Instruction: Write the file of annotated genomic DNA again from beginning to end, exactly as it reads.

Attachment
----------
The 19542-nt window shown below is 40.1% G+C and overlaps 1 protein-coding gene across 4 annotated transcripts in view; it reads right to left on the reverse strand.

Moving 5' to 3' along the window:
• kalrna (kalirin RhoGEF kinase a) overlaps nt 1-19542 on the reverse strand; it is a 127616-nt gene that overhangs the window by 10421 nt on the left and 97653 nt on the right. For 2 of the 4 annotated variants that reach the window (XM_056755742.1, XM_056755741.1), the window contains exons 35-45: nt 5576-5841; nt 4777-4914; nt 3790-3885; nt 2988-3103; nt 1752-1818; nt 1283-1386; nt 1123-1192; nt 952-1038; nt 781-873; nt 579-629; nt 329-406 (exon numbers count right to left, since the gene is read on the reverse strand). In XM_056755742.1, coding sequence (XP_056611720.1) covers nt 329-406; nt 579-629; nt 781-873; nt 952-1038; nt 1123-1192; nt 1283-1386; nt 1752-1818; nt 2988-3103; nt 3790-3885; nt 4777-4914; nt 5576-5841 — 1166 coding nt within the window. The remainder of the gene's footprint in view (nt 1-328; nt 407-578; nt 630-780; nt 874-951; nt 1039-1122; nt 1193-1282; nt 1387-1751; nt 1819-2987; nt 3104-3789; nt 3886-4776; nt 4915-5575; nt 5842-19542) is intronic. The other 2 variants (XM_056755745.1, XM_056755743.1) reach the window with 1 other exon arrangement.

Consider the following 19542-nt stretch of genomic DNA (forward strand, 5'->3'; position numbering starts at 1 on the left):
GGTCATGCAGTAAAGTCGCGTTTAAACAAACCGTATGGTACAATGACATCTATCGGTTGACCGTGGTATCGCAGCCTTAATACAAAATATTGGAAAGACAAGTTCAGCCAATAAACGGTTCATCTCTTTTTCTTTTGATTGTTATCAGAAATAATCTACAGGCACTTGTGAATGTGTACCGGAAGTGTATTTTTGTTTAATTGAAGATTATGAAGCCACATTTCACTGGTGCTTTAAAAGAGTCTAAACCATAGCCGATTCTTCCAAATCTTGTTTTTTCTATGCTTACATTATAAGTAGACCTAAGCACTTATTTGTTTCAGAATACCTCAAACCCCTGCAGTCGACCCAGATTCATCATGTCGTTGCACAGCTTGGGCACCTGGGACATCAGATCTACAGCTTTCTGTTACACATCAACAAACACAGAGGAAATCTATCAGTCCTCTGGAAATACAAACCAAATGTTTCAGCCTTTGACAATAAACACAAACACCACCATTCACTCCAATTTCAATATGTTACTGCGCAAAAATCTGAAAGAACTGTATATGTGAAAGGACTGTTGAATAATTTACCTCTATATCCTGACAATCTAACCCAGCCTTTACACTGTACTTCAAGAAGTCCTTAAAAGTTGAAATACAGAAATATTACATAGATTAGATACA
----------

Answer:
The 19542-nt window shown below is 40.1% G+C and overlaps 1 protein-coding gene across 4 annotated transcripts in view; it reads right to left on the reverse strand.

Moving 5' to 3' along the window:
• kalrna (kalirin RhoGEF kinase a) overlaps nt 1-19542 on the reverse strand; it is a 127616-nt gene that overhangs the window by 10421 nt on the left and 97653 nt on the right. For 2 of the 4 annotated variants that reach the window (XM_056755742.1, XM_056755741.1), the window contains exons 35-45: nt 5576-5841; nt 4777-4914; nt 3790-3885; nt 2988-3103; nt 1752-1818; nt 1283-1386; nt 1123-1192; nt 952-1038; nt 781-873; nt 579-629; nt 329-406 (exon numbers count right to left, since the gene is read on the reverse strand). In XM_056755742.1, coding sequence (XP_056611720.1) covers nt 329-406; nt 579-629; nt 781-873; nt 952-1038; nt 1123-1192; nt 1283-1386; nt 1752-1818; nt 2988-3103; nt 3790-3885; nt 4777-4914; nt 5576-5841 — 1166 coding nt within the window. The remainder of the gene's footprint in view (nt 1-328; nt 407-578; nt 630-780; nt 874-951; nt 1039-1122; nt 1193-1282; nt 1387-1751; nt 1819-2987; nt 3104-3789; nt 3886-4776; nt 4915-5575; nt 5842-19542) is intronic. The other 2 variants (XM_056755745.1, XM_056755743.1) reach the window with 1 other exon arrangement.

Consider the following 19542-nt stretch of genomic DNA (forward strand, 5'->3'; position numbering starts at 1 on the left):
GGTCATGCAGTAAAGTCGCGTTTAAACAAACCGTATGGTACAATGACATCTATCGGTTGACCGTGGTATCGCAGCCTTAATACAAAATATTGGAAAGACAAGTTCAGCCAATAAACGGTTCATCTCTTTTTCTTTTGATTGTTATCAGAAATAATCTACAGGCACTTGTGAATGTGTACCGGAAGTGTATTTTTGTTTAATTGAAGATTATGAAGCCACATTTCACTGGTGCTTTAAAAGAGTCTAAACCATAGCCGATTCTTCCAAATCTTGTTTTTTCTATGCTTACATTATAAGTAGACCTAAGCACTTATTTGTTTCAGAATACCTCAAACCCCTGCAGTCGACCCAGATTCATCATGTCGTTGCACAGCTTGGGCACCTGGGACATCAGATCTACAGCTTTCTGTTACACATCAACAAACACAGAGGAAATCTATCAGTCCTCTGGAAATACAAACCAAATGTTTCAGCCTTTGACAATAAACACAAACACCACCATTCACTCCAATTTCAATATGTTACTGCGCAAAAATCTGAAAGAACTGTATATGTGAAAGGACTGTTGAATAATTTACCTCTATATCCTGACAATCTAACCCAGCCTTTACACTGTACTTCAAGAAGTCCTTAAAAGTTGAAATACAGAAATATTACATAGATTAGATACA